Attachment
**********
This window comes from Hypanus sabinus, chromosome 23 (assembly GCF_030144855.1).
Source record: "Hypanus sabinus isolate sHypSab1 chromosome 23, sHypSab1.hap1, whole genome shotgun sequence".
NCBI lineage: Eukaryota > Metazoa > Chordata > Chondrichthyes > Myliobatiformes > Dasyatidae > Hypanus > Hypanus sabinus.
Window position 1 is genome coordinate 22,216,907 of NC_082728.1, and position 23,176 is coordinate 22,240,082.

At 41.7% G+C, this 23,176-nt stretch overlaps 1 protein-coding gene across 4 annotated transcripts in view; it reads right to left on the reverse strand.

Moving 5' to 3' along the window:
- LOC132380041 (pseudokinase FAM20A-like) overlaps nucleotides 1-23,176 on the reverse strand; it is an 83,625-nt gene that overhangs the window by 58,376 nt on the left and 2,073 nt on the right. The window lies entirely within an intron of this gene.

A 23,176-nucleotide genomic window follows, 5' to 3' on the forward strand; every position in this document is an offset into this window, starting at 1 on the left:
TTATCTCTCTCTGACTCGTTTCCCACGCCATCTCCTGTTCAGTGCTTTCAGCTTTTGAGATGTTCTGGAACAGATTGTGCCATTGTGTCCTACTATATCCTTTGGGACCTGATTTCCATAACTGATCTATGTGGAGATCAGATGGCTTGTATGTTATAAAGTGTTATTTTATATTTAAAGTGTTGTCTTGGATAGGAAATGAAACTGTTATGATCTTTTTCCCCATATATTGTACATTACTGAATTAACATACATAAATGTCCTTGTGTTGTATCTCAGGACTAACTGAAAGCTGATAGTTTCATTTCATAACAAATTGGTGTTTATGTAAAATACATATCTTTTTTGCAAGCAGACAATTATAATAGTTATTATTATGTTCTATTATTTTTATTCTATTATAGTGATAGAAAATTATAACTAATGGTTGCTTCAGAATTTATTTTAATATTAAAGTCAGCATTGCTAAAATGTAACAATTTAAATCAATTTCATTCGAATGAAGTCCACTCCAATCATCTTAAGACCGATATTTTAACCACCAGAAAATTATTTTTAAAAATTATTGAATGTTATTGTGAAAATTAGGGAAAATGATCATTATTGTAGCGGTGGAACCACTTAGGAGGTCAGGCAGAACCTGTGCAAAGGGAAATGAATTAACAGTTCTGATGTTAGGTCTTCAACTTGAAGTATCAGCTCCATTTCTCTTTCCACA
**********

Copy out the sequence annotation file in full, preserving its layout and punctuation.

This window comes from Hypanus sabinus, chromosome 23 (assembly GCF_030144855.1).
Source record: "Hypanus sabinus isolate sHypSab1 chromosome 23, sHypSab1.hap1, whole genome shotgun sequence".
NCBI lineage: Eukaryota > Metazoa > Chordata > Chondrichthyes > Myliobatiformes > Dasyatidae > Hypanus > Hypanus sabinus.
Window position 1 is genome coordinate 22,216,907 of NC_082728.1, and position 23,176 is coordinate 22,240,082.

At 41.7% G+C, this 23,176-nt stretch overlaps 1 protein-coding gene across 4 annotated transcripts in view; it reads right to left on the reverse strand.

Moving 5' to 3' along the window:
- LOC132380041 (pseudokinase FAM20A-like) overlaps nucleotides 1-23,176 on the reverse strand; it is an 83,625-nt gene that overhangs the window by 58,376 nt on the left and 2,073 nt on the right. The window lies entirely within an intron of this gene.

A 23,176-nucleotide genomic window follows, 5' to 3' on the forward strand; every position in this document is an offset into this window, starting at 1 on the left:
TTATCTCTCTCTGACTCGTTTCCCACGCCATCTCCTGTTCAGTGCTTTCAGCTTTTGAGATGTTCTGGAACAGATTGTGCCATTGTGTCCTACTATATCCTTTGGGACCTGATTTCCATAACTGATCTATGTGGAGATCAGATGGCTTGTATGTTATAAAGTGTTATTTTATATTTAAAGTGTTGTCTTGGATAGGAAATGAAACTGTTATGATCTTTTTCCCCATATATTGTACATTACTGAATTAACATACATAAATGTCCTTGTGTTGTATCTCAGGACTAACTGAAAGCTGATAGTTTCATTTCATAACAAATTGGTGTTTATGTAAAATACATATCTTTTTTGCAAGCAGACAATTATAATAGTTATTATTATGTTCTATTATTTTTATTCTATTATAGTGATAGAAAATTATAACTAATGGTTGCTTCAGAATTTATTTTAATATTAAAGTCAGCATTGCTAAAATGTAACAATTTAAATCAATTTCATTCGAATGAAGTCCACTCCAATCATCTTAAGACCGATATTTTAACCACCAGAAAATTATTTTTAAAAATTATTGAATGTTATTGTGAAAATTAGGGAAAATGATCATTATTGTAGCGGTGGAACCACTTAGGAGGTCAGGCAGAACCTGTGCAAAGGGAAATGAATTAACAGTTCTGATGTTAGGTCTTCAACTTGAAGTATCAGCTCCATTTCTCTTTCCACA